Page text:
So I`ve been out on the steps of the Supreme Court for a couple different demonstrations in recent days, and this one is smaller in size, it`s also late in the evening.  But they have definitely a heart for what they are saying and there has been a continuous chanting, singing, praying, expression of people`s views, which is do compete out here on the steps of the Supreme Court since this announcement came through.

So there were a couple times where it got tense, but not beyond what is the normal expression of people`s views.  But at this point it is predominated by opponents of Donald Trump and those who are concerned about this addition to the court -- Chris.

HAYES:  All right, Kelly O`Donnell, thank you very much.

Joining me now to discuss tonight`s announcement as well as the rule of law in the Trump administration, John Dean, former White House counsel to President Richard Nixon.

And John, I wanted to have you on because tonight`s announcement comes in the context of sort of a remarkable several days in which the president issued an executive order without consultation of an interagency process, he overruled one of the relevant agencies on sort of interpretation of that order.  He`s been struck down or enjoined at least by four different federal judges using fairly harsh language, and then the acting attorney general, Sally Yates, said she would not enforce this executive order because she was not persuaded it was legal.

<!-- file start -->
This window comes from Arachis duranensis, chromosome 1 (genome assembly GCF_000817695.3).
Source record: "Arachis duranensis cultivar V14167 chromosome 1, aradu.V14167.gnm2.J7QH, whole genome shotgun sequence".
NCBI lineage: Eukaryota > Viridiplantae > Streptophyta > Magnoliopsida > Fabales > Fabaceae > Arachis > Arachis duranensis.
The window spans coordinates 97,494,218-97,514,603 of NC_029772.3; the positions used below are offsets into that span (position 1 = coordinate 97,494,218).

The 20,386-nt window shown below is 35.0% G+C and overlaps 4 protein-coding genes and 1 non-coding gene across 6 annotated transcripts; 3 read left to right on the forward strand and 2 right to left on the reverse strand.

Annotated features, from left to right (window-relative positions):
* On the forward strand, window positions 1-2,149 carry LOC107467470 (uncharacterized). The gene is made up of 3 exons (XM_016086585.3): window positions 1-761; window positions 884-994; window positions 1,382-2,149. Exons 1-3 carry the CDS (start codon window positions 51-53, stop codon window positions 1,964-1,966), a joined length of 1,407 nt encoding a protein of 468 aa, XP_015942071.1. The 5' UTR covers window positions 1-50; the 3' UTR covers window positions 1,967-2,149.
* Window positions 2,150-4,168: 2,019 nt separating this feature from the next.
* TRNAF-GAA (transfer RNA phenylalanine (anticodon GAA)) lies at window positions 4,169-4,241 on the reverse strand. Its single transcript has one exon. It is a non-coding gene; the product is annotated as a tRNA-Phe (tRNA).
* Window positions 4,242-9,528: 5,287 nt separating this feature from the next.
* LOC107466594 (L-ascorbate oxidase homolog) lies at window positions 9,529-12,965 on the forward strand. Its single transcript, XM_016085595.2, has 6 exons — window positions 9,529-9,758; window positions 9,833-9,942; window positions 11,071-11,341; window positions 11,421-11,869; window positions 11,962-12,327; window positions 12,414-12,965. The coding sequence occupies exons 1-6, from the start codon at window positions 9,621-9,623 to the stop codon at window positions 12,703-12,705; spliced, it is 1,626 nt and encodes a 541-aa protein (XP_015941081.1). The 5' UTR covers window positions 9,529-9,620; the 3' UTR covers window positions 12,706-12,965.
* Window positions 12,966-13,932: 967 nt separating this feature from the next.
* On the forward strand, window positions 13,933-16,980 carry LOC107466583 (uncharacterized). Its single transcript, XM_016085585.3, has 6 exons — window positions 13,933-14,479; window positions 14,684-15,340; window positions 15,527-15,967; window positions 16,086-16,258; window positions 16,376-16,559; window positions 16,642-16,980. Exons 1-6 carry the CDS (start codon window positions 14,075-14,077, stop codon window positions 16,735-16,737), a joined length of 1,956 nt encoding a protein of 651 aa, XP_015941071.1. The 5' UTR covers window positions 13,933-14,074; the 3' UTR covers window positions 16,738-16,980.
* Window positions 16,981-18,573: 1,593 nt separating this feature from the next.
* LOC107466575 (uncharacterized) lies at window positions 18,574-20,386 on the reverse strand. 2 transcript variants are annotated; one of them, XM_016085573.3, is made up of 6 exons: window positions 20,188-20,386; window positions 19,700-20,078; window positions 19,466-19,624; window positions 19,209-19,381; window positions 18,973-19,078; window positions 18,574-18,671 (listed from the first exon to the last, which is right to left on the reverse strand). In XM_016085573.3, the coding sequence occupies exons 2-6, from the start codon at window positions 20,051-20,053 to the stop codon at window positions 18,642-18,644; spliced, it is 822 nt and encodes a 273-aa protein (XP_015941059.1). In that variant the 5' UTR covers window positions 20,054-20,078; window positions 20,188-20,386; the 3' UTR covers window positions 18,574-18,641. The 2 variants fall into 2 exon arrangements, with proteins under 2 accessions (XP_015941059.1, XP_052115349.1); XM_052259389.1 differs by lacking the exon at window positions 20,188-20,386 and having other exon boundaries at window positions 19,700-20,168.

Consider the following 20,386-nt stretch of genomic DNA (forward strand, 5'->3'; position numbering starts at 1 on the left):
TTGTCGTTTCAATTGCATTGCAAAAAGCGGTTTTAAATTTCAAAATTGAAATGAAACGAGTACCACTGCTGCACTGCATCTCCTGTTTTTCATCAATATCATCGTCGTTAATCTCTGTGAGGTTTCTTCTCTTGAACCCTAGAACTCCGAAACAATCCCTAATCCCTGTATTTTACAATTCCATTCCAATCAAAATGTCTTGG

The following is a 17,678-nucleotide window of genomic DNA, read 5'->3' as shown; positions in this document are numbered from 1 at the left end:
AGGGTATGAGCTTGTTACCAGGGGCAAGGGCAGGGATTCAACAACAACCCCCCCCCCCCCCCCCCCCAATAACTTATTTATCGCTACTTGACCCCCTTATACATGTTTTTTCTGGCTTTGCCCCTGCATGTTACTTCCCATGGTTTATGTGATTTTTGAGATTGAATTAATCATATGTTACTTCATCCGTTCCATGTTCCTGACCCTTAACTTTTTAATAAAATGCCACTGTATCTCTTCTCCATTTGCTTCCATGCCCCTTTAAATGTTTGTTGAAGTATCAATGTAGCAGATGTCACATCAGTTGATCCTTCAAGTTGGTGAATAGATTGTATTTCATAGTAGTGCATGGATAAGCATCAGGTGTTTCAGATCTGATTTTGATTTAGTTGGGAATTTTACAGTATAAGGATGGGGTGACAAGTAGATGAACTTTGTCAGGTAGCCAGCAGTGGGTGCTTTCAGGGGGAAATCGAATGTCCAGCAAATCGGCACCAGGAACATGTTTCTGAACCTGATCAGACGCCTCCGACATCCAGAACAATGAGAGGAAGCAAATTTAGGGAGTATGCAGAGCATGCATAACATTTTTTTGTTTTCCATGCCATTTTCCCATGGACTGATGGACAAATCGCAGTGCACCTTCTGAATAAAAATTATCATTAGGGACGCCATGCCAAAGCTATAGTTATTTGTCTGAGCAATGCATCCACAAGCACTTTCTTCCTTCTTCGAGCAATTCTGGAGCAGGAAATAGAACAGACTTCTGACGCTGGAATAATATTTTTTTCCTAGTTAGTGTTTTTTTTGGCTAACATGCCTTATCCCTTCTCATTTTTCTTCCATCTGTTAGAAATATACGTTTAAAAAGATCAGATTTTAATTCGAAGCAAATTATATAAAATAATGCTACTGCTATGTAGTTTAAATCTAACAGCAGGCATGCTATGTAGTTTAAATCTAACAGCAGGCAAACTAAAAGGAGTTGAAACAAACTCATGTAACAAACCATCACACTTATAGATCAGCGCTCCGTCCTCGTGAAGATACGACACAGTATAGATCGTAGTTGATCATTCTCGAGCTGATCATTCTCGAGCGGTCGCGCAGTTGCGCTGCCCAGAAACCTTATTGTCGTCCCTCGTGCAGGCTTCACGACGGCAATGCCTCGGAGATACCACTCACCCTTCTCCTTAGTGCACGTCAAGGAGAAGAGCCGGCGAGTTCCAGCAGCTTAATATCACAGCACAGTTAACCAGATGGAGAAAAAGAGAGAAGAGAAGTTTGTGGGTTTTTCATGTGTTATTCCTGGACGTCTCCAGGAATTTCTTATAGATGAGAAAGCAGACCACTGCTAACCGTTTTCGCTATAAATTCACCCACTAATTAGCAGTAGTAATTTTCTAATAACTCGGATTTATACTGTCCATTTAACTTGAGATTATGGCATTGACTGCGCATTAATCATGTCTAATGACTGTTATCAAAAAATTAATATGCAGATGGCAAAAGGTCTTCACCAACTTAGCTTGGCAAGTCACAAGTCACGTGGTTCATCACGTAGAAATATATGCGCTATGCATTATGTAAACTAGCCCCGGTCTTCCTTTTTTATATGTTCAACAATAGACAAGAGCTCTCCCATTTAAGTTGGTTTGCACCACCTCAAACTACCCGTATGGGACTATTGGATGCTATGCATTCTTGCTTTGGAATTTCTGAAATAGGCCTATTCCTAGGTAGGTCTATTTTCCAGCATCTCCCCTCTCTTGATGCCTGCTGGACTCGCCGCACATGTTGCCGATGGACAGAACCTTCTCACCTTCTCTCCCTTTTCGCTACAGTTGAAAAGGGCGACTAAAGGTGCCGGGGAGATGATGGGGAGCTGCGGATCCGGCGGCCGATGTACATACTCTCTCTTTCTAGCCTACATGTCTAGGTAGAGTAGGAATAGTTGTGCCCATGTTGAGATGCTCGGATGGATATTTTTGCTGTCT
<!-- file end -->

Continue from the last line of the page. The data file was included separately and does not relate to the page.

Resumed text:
He fired her.  And this is the statement from the White House, and I want to get your reaction to it, "the acting attorney general Sally Yates has betrayed the Department of Justice by refusing to enforce a legal order designed to protect the citizens of the U.S.  This order was approved as to form and legality by the Department of Justice office of legal counsel.  Ms. Yates is an Obama administration appointee who is weak on borders and very weak on illegal immigration."

Have you ever heard a statement like that out of the White House?

JOHN DEAN, FRM. WHITE HOUSE COUNSEL TO RICHARD NIXON:  No.  Never.  It`s the most extraordinary statement, particularly someone -- removing somebody from a post.

Typically, they`re sent off with just either no statement or a quiet statement of -- that doesn`t try to attack them.

I`ve never seen an attack statement like this coming out -- it`s more like a bunch of tweets that have been tossed together rather than the dignity that typically follows a White House statement.

HAYES:  You know, we`ve been thinking about -- it seems the me the few days have been a sort of a beginning of a stress test for American constitutional institutions and limits on the executive and whether those limits will be adhered to.  And there`s a few different places you can imagine those limits happening -- the article three federal judiciary with the Supreme Court likely to see this executive order possibly before Gorsuch even gets a hearing or a vote.

Another place is the Department of Justice.  And people last night were talking about the famous Saturday night massacre when you were -- during your time, when you were White House Counsel to Nixon in which Nixon essentially discharged Archibald Cox for defiance, abolishes the Watergate task force.